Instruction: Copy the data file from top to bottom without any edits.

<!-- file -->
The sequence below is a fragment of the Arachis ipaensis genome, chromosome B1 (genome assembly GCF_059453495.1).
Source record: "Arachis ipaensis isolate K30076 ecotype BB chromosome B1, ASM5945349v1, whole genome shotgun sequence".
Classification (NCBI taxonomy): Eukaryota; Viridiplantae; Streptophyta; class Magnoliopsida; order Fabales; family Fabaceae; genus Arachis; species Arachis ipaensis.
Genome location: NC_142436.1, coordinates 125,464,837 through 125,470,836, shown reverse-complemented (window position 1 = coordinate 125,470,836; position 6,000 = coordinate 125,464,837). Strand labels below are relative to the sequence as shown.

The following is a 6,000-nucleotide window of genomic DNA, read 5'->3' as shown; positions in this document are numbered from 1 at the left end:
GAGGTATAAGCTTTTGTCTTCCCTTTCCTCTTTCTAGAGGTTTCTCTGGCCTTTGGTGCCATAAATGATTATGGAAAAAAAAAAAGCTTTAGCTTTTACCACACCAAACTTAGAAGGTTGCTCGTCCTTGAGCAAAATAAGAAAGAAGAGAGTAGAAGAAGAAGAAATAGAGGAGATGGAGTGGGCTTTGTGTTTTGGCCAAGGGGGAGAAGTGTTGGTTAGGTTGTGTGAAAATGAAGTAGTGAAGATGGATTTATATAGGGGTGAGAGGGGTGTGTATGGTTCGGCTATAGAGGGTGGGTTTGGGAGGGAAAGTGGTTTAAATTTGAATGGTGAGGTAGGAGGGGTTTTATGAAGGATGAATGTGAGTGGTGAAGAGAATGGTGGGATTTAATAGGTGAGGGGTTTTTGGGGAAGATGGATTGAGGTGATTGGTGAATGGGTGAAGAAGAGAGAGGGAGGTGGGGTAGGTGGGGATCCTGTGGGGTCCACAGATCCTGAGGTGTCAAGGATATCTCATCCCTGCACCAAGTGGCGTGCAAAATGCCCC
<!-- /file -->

The sequence below is a fragment of the Arachis ipaensis genome, chromosome B1 (genome assembly GCF_059453495.1).
Source record: "Arachis ipaensis isolate K30076 ecotype BB chromosome B1, ASM5945349v1, whole genome shotgun sequence".
Classification (NCBI taxonomy): Eukaryota; Viridiplantae; Streptophyta; class Magnoliopsida; order Fabales; family Fabaceae; genus Arachis; species Arachis ipaensis.
Genome location: NC_142436.1, coordinates 125,464,837 through 125,470,836, shown reverse-complemented (window position 1 = coordinate 125,470,836; position 6,000 = coordinate 125,464,837). Strand labels below are relative to the sequence as shown.

The following is a 6,000-nucleotide window of genomic DNA, read 5'->3' as shown; positions in this document are numbered from 1 at the left end:
GAGGTATAAGCTTTTGTCTTCCCTTTCCTCTTTCTAGAGGTTTCTCTGGCCTTTGGTGCCATAAATGATTATGGAAAAAAAAAAAGCTTTAGCTTTTACCACACCAAACTTAGAAGGTTGCTCGTCCTTGAGCAAAATAAGAAAGAAGAGAGTAGAAGAAGAAGAAATAGAGGAGATGGAGTGGGCTTTGTGTTTTGGCCAAGGGGGAGAAGTGTTGGTTAGGTTGTGTGAAAATGAAGTAGTGAAGATGGATTTATATAGGGGTGAGAGGGGTGTGTATGGTTCGGCTATAGAGGGTGGGTTTGGGAGGGAAAGTGGTTTAAATTTGAATGGTGAGGTAGGAGGGGTTTTATGAAGGATGAATGTGAGTGGTGAAGAGAATGGTGGGATTTAATAGGTGAGGGGTTTTTGGGGAAGATGGATTGAGGTGATTGGTGAATGGGTGAAGAAGAGAGAGGGAGGTGGGGTAGGTGGGGATCCTGTGGGGTCCACAGATCCTGAGGTGTCAAGGATATCTCATCCCTGCACCAAGTGGCGTGCAAAATGCCCC